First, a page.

‘Hard Knocks: Houston Texans’: Clowney Is Back, a QB1 Is Named, and NASA Is Real


The Houston Texans are the subject of this season’s Hard Knocks, HBO’s wonderful mini-documentary series that follows a professional football team for the weeks leading up to the start of the season. Disclosure: The Houston Texans are going to win the Super Bowl this year. Another disclosure: They’re going to go undefeated, too. Final disclosure: I root for the Texans.

Some things that happened last night in Episode 3:

The First Casualty of the Series


Rookie defensive end Jasper Coleman was cut to make space for safety Quintin Demps. A weird thing about these shows is how easy it is to feel connected to someone, even if you had no idea they even existed on Earth two minutes before they were cut, and sometimes especially if you had no idea they even existed on Earth two minutes before they were cut.

They hadn’t highlighted Coleman at all in either of the first two episodes, but when it became clear that he was about to be cut, I felt a very real sense of anxiety and heartbreak for him. The same thing happens if I watch one of those Discovery Channel shows about lions in the savannah. As soon as they start chasing after a gazelle or water buffalo I’m like, “No, no, no. RUN, GAZELLE. RUUUUUUUUUN!” I can’t be the only one who feels like this, right? I’m terrified of watching the last two episodes. The Texans will cut 37 players. I’m not sure I’m ready for that.

The FUCKS Competition Between Bill O’Brien and Linebackers Coach Mike Vrabel (UPDATE)


Thanks to an uncomfortably numb performance from the Texans offense during their preseason game against the Broncos, coach Bill O’Brien opened this competition up some, hitting 16 variations of FUCK in Episode 3 to just six for Vrabel.

In the interest of specificity, I should mention that O’Brien personally uttered only 11 of them. The other five came from tight end Khari Lee while impersonating O’Brien during the rookie skits vignette, but I’m counting them toward O’Brien’s tally here because this is the FUCKS Competition, not the Olympics, and Lee’s impression was universally recognized as amazing. We have a bit of leeway with the rules.

Series-Long Fuckometer

O’Brien: 37

Vrabel: 25

The Most Houston Moment of the Episode

The episode ends with Coach O’Brien naming Brian Hoyer the starting quarterback for the 2015 season. Brian Hoyer being the best option at quarterback is the most Houston moment of the episode and also the most Houston moment of the entire franchise. Here are all the quarterbacks who’ve taken a snap for the Houston Texans: David Carr (2002-2006), Dave Ragone (2003), Tony Banks (2003-2005), Sage Rosenfels (2006-2008), Matt Schaub (2007-2013), Rex Grossman (2009), Dan Orlovsky (2010), Matt Leinart (2011), Jake Delhomme (2011), T.J. Yates (2011-2013), Case Keenum (2012-2013), Ryan Fitzpatrick (2014), Ryan Mallett (2014-2015). Here are all the quarterbacks who have been very good:

All of the Things J.J. Watt Did, Ranked


1. J.J. Watt giving an expletive-filled motivational speech.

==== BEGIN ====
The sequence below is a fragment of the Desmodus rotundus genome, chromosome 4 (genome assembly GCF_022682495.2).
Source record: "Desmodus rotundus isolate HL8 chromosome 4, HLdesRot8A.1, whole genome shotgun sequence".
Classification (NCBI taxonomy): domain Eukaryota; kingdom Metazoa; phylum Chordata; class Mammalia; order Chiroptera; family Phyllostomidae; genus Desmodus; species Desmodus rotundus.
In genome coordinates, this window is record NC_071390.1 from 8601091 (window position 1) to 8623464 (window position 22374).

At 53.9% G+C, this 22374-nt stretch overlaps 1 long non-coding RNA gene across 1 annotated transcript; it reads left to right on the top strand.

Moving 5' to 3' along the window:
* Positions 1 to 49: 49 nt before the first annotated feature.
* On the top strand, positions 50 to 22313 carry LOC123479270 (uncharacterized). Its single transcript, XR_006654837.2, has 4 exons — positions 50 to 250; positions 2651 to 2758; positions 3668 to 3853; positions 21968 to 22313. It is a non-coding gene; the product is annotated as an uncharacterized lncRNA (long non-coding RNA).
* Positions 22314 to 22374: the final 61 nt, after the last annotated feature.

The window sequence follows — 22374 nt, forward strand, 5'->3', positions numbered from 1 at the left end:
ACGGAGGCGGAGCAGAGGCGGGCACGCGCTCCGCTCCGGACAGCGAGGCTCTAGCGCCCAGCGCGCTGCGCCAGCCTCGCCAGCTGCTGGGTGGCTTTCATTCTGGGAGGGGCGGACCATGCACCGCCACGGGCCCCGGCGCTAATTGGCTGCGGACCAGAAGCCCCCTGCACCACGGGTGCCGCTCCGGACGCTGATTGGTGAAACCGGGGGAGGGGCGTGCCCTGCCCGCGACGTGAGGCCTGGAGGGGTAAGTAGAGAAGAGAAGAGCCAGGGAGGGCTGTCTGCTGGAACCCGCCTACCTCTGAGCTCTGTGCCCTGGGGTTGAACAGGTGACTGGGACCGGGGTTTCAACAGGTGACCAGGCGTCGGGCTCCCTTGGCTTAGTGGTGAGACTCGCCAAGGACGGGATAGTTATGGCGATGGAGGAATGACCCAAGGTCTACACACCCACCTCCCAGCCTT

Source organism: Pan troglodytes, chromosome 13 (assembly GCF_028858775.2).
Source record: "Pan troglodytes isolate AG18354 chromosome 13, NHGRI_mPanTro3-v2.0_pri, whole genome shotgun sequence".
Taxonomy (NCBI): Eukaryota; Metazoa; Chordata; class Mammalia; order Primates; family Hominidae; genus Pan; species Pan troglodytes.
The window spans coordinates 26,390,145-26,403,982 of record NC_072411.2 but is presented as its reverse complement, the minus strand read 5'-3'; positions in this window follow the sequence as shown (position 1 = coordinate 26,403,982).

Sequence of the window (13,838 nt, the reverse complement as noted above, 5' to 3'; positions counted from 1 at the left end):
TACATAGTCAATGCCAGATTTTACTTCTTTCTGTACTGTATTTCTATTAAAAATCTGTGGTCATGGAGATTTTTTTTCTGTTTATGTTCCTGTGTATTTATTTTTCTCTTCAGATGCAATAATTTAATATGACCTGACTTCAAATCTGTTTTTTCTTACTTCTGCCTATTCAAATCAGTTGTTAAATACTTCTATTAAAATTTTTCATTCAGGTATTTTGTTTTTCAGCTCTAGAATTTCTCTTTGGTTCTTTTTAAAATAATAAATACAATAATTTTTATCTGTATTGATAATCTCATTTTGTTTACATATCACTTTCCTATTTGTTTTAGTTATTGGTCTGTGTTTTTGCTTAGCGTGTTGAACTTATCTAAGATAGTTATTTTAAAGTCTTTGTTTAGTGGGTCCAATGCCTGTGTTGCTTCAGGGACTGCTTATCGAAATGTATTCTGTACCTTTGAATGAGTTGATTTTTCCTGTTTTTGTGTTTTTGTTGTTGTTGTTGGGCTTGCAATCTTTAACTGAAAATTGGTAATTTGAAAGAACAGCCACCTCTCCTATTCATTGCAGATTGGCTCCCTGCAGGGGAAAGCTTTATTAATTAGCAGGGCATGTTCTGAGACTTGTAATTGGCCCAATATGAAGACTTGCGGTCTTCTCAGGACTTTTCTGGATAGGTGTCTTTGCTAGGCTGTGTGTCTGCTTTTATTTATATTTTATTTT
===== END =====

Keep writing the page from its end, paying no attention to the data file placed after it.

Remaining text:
This functioned as the opening of the episode, and let me tell you what: J.J. Watt giving a filthy motivational speech about being “the baddest fucker on the planet” is the most potent energy source of all. When he was done yelling at everyone — and I swear to God this is true — I went outside and flipped over three, maybe four cars. I heard this loud noise. I looked two houses down the street to my left. And there was my neighbor, also flipping over cars. He was watching Hard Knocks at the same time. He looked in my eyes, I looked in his. He screamed, “JAYYYYYYYYY JAYYYYYYYYYYYY.” I hollered back, “JAYYYYYYYYY JAYYYYYYYYYYYY.” And when his JAYYYYYYYYY JAYYYYYYYYYYYY sound waves meshed with my JAYYYYYYYYY JAYYYYYYYYYYYY sound waves, it turned from sound into a glowing bright light. There was a big sound, this mega big BOOOOM! like what might come if you dropped an atomic bomb onto a factory of atomic bombs. It knocked both of us a good 30 feet back, and I was rendered unconscious from the force. When I woke up, I was in the hospital. It was 20 years later. I’m writing this from the future. Hi from the future.

1a. J.J. Watt forcing a goal-line fumble during practice.

1b. J.J. Watt ripping off his helmet and then shouting “That’s why you put me in the damn game! That’s why you put me in the damn game!” after forcing a goal-line fumble during practice.

1d. J.J. Watt swatting the stuffing out of a tackling dummy.

1d. J.J. Watt swatting the stuffing out of a large human man.

1e. J.J. Watt swatting a pass out of the air during practice and then wagging his finger.

1f. J.J. Watt bragging about having shut down an entire offensive series all by himself.

1g. J.J. Watt throwing footballs over a mile to fans all the way up in the second tier of the stadium. (He was remarkably accurate.)

1h. J.J. Watt laughing at rookie Khari Lee impersonating Bill O’Brien.

1j. J.J. Watt catching balls being fired out of a throwing machine at 500 mph from three feet in front of it.

1k. J.J. Watt giving advice to a rookie.

1l. J.J. Watt taking a nap.

The Two Players Who Made It Very Easy To Fall In Love With Them This Episode